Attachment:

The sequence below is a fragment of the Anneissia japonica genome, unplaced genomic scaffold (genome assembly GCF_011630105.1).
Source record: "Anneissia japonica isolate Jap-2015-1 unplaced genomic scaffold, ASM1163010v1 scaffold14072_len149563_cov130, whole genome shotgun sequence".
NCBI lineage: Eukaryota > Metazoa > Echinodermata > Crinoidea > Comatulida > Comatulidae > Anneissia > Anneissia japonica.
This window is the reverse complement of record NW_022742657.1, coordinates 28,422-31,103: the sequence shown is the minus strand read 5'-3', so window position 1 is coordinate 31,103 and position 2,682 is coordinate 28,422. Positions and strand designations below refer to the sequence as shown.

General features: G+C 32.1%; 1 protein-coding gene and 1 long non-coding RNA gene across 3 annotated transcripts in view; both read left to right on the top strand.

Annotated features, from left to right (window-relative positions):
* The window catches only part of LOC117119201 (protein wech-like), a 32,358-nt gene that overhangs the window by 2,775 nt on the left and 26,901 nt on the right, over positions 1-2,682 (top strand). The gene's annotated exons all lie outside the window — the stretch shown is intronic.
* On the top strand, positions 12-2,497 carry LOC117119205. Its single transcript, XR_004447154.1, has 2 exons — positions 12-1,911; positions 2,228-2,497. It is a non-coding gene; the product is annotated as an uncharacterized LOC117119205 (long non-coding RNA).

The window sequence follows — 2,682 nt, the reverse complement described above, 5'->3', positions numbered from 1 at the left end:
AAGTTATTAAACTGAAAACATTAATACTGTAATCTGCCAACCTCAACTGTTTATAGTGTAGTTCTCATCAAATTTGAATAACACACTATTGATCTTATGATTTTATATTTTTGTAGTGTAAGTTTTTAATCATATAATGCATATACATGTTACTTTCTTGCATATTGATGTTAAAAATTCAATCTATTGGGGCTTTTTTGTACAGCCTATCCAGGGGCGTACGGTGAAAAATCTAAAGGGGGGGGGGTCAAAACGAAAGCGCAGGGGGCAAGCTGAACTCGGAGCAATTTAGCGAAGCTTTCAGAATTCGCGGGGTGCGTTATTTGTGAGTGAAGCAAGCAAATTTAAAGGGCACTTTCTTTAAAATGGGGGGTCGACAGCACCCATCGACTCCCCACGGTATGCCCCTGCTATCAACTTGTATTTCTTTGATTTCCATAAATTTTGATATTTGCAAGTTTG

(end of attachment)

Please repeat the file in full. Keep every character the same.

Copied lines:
The sequence below is a fragment of the Anneissia japonica genome, unplaced genomic scaffold (genome assembly GCF_011630105.1).
Source record: "Anneissia japonica isolate Jap-2015-1 unplaced genomic scaffold, ASM1163010v1 scaffold14072_len149563_cov130, whole genome shotgun sequence".
NCBI lineage: Eukaryota > Metazoa > Echinodermata > Crinoidea > Comatulida > Comatulidae > Anneissia > Anneissia japonica.
This window is the reverse complement of record NW_022742657.1, coordinates 28,422-31,103: the sequence shown is the minus strand read 5'-3', so window position 1 is coordinate 31,103 and position 2,682 is coordinate 28,422. Positions and strand designations below refer to the sequence as shown.

General features: G+C 32.1%; 1 protein-coding gene and 1 long non-coding RNA gene across 3 annotated transcripts in view; both read left to right on the top strand.

Annotated features, from left to right (window-relative positions):
* The window catches only part of LOC117119201 (protein wech-like), a 32,358-nt gene that overhangs the window by 2,775 nt on the left and 26,901 nt on the right, over positions 1-2,682 (top strand). The gene's annotated exons all lie outside the window — the stretch shown is intronic.
* On the top strand, positions 12-2,497 carry LOC117119205. Its single transcript, XR_004447154.1, has 2 exons — positions 12-1,911; positions 2,228-2,497. It is a non-coding gene; the product is annotated as an uncharacterized LOC117119205 (long non-coding RNA).

The window sequence follows — 2,682 nt, the reverse complement described above, 5'->3', positions numbered from 1 at the left end:
AAGTTATTAAACTGAAAACATTAATACTGTAATCTGCCAACCTCAACTGTTTATAGTGTAGTTCTCATCAAATTTGAATAACACACTATTGATCTTATGATTTTATATTTTTGTAGTGTAAGTTTTTAATCATATAATGCATATACATGTTACTTTCTTGCATATTGATGTTAAAAATTCAATCTATTGGGGCTTTTTTGTACAGCCTATCCAGGGGCGTACGGTGAAAAATCTAAAGGGGGGGGGGTCAAAACGAAAGCGCAGGGGGCAAGCTGAACTCGGAGCAATTTAGCGAAGCTTTCAGAATTCGCGGGGTGCGTTATTTGTGAGTGAAGCAAGCAAATTTAAAGGGCACTTTCTTTAAAATGGGGGGTCGACAGCACCCATCGACTCCCCACGGTATGCCCCTGCTATCAACTTGTATTTCTTTGATTTCCATAAATTTTGATATTTGCAAGTTTG